Darllen yr erthygl hwn >> Backroom Boys by Francis Spufford | Books | The Guardian << sydd yn extract o’r llyfr am hanes datblygu’r clasur o gêm cyfrifiadur Elite (1984), a dod ar draws y paragraff diddorol yma:
One thing you couldn’t do was cooperate with anyone. All the other apparent actors in the game universe were ingenious mathematical routines in paper-thin disguise. You were on your own with your enemies and the market prices. In this, of course, the game was beautifully in sync with the times. Margaret Thatcher had recently declared that there was no such thing as society; in the game universe, that was literally true. Bell and Braben were creating a cosmos of pure competition. It was a kind of reflection, not of the reality of 1980s Britain, but of the defiant thought in the heads of those who were benefiting from Thatcherism, who wanted to believe that behaviour not much more complex than the choices you got in the game was enough to satisfy the country’s needs. Bell and Braben got a lot of the inspiration for the game’s universe from the “libertarian” American sci-fi they were reading, but at that time they also shared a broadly Conservative outlook. If Thatcher represented clear ideas with hard edges, they were on her side. Soon after they signed up with Acornsoft, she won the 1983 election.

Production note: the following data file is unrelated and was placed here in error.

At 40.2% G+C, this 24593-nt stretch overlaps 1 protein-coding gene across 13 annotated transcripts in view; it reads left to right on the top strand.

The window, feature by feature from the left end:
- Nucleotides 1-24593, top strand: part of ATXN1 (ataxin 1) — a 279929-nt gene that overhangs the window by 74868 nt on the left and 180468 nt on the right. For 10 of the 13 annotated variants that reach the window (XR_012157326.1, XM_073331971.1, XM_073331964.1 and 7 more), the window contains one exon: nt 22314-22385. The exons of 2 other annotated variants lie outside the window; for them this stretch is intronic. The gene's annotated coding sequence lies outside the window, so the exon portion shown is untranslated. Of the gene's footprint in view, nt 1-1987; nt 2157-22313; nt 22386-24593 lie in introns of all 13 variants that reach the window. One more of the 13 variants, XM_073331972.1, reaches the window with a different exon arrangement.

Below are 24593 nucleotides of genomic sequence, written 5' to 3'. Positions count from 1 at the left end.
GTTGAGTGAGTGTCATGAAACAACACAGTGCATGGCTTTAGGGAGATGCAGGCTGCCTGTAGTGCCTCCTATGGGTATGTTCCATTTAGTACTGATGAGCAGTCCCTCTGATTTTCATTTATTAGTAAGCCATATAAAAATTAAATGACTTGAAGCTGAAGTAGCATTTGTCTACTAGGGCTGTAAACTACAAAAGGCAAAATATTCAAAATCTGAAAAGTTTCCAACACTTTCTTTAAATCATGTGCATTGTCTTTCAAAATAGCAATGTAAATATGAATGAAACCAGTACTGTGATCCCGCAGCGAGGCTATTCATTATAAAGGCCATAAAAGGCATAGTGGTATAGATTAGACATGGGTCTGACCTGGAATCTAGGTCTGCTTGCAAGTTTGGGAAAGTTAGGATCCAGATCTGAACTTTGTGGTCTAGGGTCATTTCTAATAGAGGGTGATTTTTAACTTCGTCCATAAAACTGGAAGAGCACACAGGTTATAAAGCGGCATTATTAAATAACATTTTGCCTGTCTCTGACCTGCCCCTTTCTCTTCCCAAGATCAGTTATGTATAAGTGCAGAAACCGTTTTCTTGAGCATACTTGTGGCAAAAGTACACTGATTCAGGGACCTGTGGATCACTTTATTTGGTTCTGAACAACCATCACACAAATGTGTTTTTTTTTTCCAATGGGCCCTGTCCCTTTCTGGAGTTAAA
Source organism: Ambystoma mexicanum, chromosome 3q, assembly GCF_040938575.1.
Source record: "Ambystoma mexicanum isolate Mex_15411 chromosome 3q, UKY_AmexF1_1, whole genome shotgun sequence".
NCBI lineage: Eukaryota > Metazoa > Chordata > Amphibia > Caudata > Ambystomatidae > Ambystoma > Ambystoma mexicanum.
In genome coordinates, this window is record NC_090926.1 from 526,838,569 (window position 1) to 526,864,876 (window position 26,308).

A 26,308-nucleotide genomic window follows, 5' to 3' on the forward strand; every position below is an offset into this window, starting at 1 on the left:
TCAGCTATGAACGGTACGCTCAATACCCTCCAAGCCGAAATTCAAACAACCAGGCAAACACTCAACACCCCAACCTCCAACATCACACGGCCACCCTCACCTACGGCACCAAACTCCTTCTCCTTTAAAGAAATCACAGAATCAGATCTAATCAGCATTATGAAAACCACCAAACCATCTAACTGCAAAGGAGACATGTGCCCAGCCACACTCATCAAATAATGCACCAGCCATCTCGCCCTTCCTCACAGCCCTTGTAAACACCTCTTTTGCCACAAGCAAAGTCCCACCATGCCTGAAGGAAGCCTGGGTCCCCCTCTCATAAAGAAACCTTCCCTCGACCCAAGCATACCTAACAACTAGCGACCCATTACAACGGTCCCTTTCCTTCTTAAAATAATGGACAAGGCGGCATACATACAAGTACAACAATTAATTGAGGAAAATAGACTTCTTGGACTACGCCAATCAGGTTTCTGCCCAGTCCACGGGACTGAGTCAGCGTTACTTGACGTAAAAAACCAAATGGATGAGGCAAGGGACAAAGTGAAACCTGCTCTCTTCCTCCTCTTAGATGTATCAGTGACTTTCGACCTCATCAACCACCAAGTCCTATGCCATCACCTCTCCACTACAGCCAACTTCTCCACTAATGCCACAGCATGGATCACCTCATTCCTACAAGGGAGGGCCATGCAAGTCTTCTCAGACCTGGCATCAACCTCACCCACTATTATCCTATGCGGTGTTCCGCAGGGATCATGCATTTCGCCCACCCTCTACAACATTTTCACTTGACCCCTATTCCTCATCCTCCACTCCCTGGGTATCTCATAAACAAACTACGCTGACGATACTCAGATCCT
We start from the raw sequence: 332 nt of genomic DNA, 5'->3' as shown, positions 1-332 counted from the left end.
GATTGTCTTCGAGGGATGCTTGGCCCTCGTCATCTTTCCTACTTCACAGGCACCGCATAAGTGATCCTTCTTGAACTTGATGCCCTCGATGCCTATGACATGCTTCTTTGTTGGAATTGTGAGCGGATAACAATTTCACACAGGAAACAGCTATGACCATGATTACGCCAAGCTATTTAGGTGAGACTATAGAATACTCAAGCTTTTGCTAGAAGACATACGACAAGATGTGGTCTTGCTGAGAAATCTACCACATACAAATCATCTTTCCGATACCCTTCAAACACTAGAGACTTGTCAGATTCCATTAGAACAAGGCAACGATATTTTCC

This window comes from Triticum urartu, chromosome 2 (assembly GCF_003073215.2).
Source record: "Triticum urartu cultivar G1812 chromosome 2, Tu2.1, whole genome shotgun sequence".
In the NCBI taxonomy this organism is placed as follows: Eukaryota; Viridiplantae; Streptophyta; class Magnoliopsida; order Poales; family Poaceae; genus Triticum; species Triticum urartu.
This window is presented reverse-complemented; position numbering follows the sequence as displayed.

Waw. Côd a gwleidyddiaeth yn codi ei ben eto. Ma’r defnydd o maths ar gyfer torri ffiniau gallu’r processor yn syfrdanol hefyd (a’n atgoffa fi pam o’n i’n raglennwr Turbo Pascal chydig yn hoples, a pham nad yw côd ar ei ffurf buraf yn addas i bawb).
Ond mae’n werth gosod y postscript ochr-yn-ochr hefyd:
Postscript: David Braben used the rewards of Elite to build himself a career in the games industry. He is a businessman with a development company of his own, just outside Cambridge. He worries about the euro and hopes to create games still bigger than Elite. At the moment, he’s working on a Wallace & Gromit game. Ian Bell lives quietly in the countryside with his girlfriend, a vet. He used the rewards of Elite to study aikido and get into the rave scene. He breeds pedigree Burmese cats and worries about American imperialism and developing-world debt. He does a little exploratory coding now and again, but he doesn’t play modern computer games: too obvious, too violent. He doesn’t read fiction much, either. Like the intelligent horses at the end of Gulliver’s Travels, he thinks it only says “the thing which is not”. He doesn’t much like the world he helped to create.
Felly aeth un at ddiwylliant rave a bywyd yn ymwrthod ag ideoleg yr 80au a’r llall i fyw y freuddwyd Thatcheraidd. Diddorol de.